You mentioned a couple of minutes ago that the latest plan for your time on board calls for American and Russian spacewalks in the middle of the summer. Tell me more about who’s going to be doing what, and what the work plan is for you folks for those two EVAs.

Well, starting with the U.S. spacewalk, we’ll be doing some outfitting on the outside of the station, and it’s going to be my two American colleagues, Tracy Caldwell Dyson and Doug Wheelock, that will be going out for that. What we’re doing is putting a fixture on the outside of the Zarya module that will allow us to use that fixture as a base for the robotic arm, the Canadian robotic arm. I should point out there are several robotic arms on the station—but the Canadian robotic arm, which has the capability to move around on the station, they’ll be putting on the hardware so it can walk off to the Zarya module. They’ll also be routing the associated video cables and electrical cables that need to go with that. That’s the main task of that one. On the Russian side they’re going to have probably at least two, maybe three, spacewalks while we’re there. I know my Soyuz colleague, Fyodor [Yurchikhin], will be doing at least two of those and so what they’re doing is, the Mini Research Modules that are coming up need to be outfitted on the outside, much like when we put modules on, we have to make all the fluid connections and the electrical connections. So they are doing those similar kinds of things for their modules, so that we can use those modules as docking ports for the Soyuz [vehicles] that are coming up.

You mentioned your job for the U.S. EVA is going to be working in the airlock to get…

Yes.

…your crewmates ready to go.

Yes.

Is that just a couple hours work or…

It’s a couple hours before they go out the hatch, and several hours after they come back. So it’s making sure all the equipment is configured properly, actually getting them suited up, making sure the suits are ready to go by doing the pressure checks and making sure all the systems on the suits are working. We want to have healthy suits before they go outside, so I’ll be involved in all of that, and then actually, physically, putting them in the airlock, I will do that. Then once they’re out, I actually get them out the hatch and then hand off to the ground to orchestrate the rest of their work.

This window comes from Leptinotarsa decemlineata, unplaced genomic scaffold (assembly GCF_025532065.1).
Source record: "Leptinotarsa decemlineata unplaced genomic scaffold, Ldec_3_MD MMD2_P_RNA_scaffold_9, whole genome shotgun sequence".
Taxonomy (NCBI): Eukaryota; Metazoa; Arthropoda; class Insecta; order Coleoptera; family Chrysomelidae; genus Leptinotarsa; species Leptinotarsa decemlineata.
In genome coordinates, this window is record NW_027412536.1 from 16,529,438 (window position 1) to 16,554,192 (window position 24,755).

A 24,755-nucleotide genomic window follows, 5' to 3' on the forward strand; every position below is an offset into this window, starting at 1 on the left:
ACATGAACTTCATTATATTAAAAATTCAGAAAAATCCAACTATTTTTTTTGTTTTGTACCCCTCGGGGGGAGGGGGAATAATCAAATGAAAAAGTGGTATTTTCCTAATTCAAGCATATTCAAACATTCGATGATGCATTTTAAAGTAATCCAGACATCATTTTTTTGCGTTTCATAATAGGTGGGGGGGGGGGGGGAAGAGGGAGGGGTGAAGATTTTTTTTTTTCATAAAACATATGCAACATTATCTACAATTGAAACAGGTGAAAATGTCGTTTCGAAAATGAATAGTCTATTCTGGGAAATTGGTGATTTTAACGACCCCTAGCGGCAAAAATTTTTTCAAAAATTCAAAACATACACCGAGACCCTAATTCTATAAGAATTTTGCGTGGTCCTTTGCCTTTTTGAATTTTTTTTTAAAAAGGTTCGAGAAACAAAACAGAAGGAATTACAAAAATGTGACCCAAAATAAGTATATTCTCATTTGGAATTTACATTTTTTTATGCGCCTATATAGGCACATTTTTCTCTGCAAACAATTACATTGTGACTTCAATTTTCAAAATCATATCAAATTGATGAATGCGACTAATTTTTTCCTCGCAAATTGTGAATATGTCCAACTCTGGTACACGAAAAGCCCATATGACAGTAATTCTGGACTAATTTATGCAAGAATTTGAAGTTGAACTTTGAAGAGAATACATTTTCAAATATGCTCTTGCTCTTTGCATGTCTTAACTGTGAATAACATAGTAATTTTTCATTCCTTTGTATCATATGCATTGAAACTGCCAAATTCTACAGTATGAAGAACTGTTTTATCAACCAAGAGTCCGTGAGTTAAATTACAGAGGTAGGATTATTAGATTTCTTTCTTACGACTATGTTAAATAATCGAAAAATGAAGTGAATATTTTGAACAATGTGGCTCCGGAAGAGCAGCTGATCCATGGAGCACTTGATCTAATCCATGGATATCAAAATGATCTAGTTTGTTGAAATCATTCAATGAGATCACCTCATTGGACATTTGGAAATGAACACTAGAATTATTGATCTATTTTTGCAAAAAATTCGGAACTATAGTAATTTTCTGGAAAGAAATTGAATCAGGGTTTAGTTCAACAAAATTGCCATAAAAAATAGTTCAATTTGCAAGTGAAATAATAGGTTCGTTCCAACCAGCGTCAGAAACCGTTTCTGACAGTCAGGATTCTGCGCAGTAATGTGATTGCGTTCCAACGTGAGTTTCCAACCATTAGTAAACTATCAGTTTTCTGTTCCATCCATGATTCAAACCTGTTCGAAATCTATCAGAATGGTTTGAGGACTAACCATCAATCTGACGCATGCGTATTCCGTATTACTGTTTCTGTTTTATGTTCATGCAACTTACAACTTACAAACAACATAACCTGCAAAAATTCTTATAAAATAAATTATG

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NASA astronaut Shannon Walker, Expedition 24/25 flight engineer, is pictured during a training session in the Space Vehicle Mock-up Facility at NASA's Johnson Space Center. Photo credit: NASA

So at that point you guys, you and the other folks inside, get to watch and cheer.

That’s true. We’ll probably be in the cupola watching.

You saw some of the video from the installation of that new module, the cupola module; that get you jazzed about getting to peek out there yourself?

Absolutely. I think that’s going to be a fantastic place to view the Earth on a personal level, but I think it’s also going to be a fantastic place to observe the Earth on a more scientific level because it does afford us beautiful views of the Earth.

There is a shuttle visit that’s expected at the International Space Station in the summer. It’s shuttle mission STS-134. It delivers another External Logistics Carrier and the Alpha Magnetic Spectrometer. Shannon, tell me about what those new components are and about how you and your station crewmates are going to be involved with the shuttle crew during the joint operation.